JeffO: My writing is heavily influenced by outside events. My first novel had a lot of politics and other stuff you'd see in the news.

T C: I've done that with voice, too.

Good point!

M.J.: That's what I usually do. If I'm really lacking on ideas, there are few other places to turn besides fiction.

Lauren: Sounds like an effective strategy! I tend to go through fiction spurts, but not intentionally. :P

Sherri: LOL. It's interesting how phrases spread like that; and that's a good example of copying.

Barbara: I don't think that's bad, either.

Murees: Fiction I really enjoy has the greatest impact on my own style, too.

Theresa: Don't we all wish that! :)

Cleemckenzie: I love that.

Krispy: Sponge here, too.

I like the idea of branching out into something totally different from your own genre.

L.G.: Agreed!

Andrew: Great quote. And you're right, it is true.

Old Kitty: I don't think there's anyone immune, either!

(And I love that you used the word "amalgamation". Awesome.)

Connie: Different genres are great at highlighting problems; some bring out elements that others do not.

Nancy: I'd do that . . . but I'm not a big re-reader. I just like to blaze through books and go back to ones I loved maybe once or less per year. :P

Marsha: Oh, I trust that advice. I do think it's true that the more you write, the more your voice will emerge.

The Golden Eagle said...

Beth: I have to read On Writing sometime. All of the points I've noticed people make citing the book have been really good. :)

Lee: I wouldn't want to write something with a cookie-cutter feel, either!

DWei: One of the nice things about non-fiction--you don't have to worry about outside influences, since that's what it's based upon.

Liz: It doesn't sound like you did. I think taking something like that and personalizing it (setting alone would probably alter the story significantly) changes it more than enough.

Blogger's comment system needs likes.

Ali: I'll have to try that out. Might be good for finding new fiction, at any rate. :)

Thank you!

Stu: Good point. I'm sure I'd go crazy if I tried avoiding fiction!

Nas: I agree. Still worry about copying inadvertently, though.

Thanks. :)

Susan: Ah yes, I envy some styles, too.

Christina: At least things can always be edited out!

Klahanie: Now that sounds like an interesting challenge. :)

Rusty: That's what I usually hope to do with my own writing.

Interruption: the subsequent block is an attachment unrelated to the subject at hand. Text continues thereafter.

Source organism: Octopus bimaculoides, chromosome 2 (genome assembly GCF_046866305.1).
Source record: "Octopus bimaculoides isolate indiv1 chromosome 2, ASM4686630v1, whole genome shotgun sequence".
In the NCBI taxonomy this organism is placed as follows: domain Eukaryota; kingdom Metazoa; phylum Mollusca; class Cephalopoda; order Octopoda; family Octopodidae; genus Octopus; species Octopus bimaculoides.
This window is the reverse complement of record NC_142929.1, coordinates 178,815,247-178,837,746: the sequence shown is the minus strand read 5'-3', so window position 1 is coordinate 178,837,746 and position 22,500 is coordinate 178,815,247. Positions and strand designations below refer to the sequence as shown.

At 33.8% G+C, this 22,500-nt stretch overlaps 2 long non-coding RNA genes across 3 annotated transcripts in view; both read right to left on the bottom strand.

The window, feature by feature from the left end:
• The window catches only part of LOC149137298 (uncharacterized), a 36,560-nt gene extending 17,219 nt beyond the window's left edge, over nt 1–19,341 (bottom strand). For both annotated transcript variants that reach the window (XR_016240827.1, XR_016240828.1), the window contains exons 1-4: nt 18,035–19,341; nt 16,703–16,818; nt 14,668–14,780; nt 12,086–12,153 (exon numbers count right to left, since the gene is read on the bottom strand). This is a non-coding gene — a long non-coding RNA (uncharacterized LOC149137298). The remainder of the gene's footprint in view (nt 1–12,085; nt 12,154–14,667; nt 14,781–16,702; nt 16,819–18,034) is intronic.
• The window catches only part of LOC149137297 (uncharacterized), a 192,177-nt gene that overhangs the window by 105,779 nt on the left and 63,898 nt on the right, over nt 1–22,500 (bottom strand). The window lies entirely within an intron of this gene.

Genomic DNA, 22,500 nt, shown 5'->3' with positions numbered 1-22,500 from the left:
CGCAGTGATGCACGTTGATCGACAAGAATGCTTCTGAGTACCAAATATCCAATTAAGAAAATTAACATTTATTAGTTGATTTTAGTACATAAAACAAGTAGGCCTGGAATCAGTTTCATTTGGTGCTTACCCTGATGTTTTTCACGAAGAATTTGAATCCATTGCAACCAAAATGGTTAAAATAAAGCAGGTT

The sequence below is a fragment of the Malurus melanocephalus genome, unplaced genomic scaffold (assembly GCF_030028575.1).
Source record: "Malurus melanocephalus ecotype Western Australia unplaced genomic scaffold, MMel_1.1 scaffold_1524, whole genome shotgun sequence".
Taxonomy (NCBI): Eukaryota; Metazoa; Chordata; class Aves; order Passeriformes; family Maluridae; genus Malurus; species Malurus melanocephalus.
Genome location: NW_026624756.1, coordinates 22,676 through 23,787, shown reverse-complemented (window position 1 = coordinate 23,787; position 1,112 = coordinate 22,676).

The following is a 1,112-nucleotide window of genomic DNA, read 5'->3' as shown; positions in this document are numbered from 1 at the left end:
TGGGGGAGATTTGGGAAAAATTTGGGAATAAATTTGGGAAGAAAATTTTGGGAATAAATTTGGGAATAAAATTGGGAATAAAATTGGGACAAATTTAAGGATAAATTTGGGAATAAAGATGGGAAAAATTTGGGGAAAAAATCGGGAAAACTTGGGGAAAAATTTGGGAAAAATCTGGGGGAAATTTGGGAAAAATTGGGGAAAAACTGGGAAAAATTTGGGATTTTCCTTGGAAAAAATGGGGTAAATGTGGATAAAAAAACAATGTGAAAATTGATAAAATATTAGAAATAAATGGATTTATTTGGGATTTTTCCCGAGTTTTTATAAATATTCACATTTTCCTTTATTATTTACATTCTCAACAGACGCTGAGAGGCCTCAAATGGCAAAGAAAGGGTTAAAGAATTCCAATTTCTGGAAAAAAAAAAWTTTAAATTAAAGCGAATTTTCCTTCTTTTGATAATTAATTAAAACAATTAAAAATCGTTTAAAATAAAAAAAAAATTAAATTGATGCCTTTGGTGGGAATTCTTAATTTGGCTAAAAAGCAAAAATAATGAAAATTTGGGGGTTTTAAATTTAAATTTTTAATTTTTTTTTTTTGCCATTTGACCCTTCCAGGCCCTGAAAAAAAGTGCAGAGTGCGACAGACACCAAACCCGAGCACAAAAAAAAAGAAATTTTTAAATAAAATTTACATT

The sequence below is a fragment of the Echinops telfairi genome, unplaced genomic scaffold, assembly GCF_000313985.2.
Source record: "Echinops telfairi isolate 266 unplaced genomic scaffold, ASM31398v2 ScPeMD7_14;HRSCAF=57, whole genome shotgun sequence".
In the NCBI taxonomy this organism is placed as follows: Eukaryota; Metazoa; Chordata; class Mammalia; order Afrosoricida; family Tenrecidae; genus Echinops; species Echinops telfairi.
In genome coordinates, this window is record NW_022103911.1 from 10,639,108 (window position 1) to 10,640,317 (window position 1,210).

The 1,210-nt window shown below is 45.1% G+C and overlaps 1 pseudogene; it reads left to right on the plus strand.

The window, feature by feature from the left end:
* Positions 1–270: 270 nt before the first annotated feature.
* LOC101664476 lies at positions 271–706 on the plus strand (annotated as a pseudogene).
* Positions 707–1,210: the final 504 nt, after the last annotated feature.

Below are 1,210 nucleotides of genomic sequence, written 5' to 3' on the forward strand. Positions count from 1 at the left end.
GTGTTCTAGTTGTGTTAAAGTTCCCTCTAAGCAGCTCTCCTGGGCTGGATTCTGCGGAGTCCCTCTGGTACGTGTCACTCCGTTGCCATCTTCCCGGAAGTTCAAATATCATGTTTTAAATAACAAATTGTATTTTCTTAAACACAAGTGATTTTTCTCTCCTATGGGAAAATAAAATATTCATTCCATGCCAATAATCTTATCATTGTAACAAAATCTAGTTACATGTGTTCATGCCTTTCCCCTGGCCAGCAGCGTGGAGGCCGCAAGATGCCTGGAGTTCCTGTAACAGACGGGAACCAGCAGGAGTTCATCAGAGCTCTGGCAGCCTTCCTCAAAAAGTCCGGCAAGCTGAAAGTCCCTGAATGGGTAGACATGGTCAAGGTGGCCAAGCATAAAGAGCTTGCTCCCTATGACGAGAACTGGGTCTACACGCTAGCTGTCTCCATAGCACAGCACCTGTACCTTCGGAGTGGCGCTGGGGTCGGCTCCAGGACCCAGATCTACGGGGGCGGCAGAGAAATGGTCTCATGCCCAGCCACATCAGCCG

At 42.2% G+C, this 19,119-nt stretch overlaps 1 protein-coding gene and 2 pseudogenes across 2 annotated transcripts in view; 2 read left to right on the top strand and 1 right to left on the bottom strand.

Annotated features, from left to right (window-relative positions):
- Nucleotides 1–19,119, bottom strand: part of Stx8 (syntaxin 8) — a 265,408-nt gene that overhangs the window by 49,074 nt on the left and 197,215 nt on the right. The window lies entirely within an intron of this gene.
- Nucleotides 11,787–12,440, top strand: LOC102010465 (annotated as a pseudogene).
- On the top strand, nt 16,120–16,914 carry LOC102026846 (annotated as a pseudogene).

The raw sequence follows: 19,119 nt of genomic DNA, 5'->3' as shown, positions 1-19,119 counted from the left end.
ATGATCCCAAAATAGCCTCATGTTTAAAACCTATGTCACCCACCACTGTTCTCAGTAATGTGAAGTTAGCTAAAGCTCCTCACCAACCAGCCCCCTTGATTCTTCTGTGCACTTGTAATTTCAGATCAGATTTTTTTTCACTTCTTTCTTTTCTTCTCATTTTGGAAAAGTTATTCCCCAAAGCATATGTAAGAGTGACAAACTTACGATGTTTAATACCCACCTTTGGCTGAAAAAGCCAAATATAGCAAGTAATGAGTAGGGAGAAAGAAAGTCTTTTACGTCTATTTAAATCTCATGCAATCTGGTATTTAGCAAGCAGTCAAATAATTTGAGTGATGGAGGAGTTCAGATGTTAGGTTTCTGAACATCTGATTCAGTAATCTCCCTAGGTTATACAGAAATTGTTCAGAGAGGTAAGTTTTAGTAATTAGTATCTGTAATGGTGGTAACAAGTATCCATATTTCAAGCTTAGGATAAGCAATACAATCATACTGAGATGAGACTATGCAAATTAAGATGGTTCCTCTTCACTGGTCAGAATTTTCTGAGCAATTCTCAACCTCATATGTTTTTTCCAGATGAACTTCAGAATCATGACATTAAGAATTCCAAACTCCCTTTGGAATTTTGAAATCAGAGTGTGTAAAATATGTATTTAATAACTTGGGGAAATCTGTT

Donna: Most writers (if not all) probably have those cave days. I know I just want to retreat and close my eyes and ears sometimes. :P

Rob-bear: There are a lot of negative influences in the world. So many sad things happening these days . . . as they always have, I suppose. But at least there are pockets of good occasionally. :)

Angelina: Sorry to make you paranoid! Not the goal, obviously.

Jamie: Definitely.

Catherine: That's what I'm hoping will happen.

Shelly: Yeah, RL can get in the way of writing.

Talli: I love reading non-fiction for inspiration as well.

Jayne: YouTube is a new distraction for me . . . I've gotten hooked on vloggers there. :P

Corvus Press UK: I agree! I wouldn't want to hide from all influences, either.

Donea Lee said...

Hey, there!!! Long time ~ :) You know, I actually feel like I'm writing better when I've just read and absorbed a few great books!! I hope the other author's style never leaks into my own work. But, I have to say - I'll go back and read or watch something and think - wow, I have something like that in my story. I think it's inevitable, really. Our life and everything in it, that we see, read, taste, touch, feel, etc...is going to leak in to our ideas and our stories. Personally, I think that's ok. :)

Deniz Bevan said...

I definitely need to stay away from outside influences. I try to make sure I don't read fiction set in my own time frame, research books only. Any other era, though, is fair game!

The Golden Eagle said...

Donea: Great to see you here. :)

I agree, some influences are inevitable. I'm just afraid someone will read or see the same thing I do and notice a correlation I hadn't meant.

Deniz: Nice thing about Historical Fiction--there is so much diversity. :)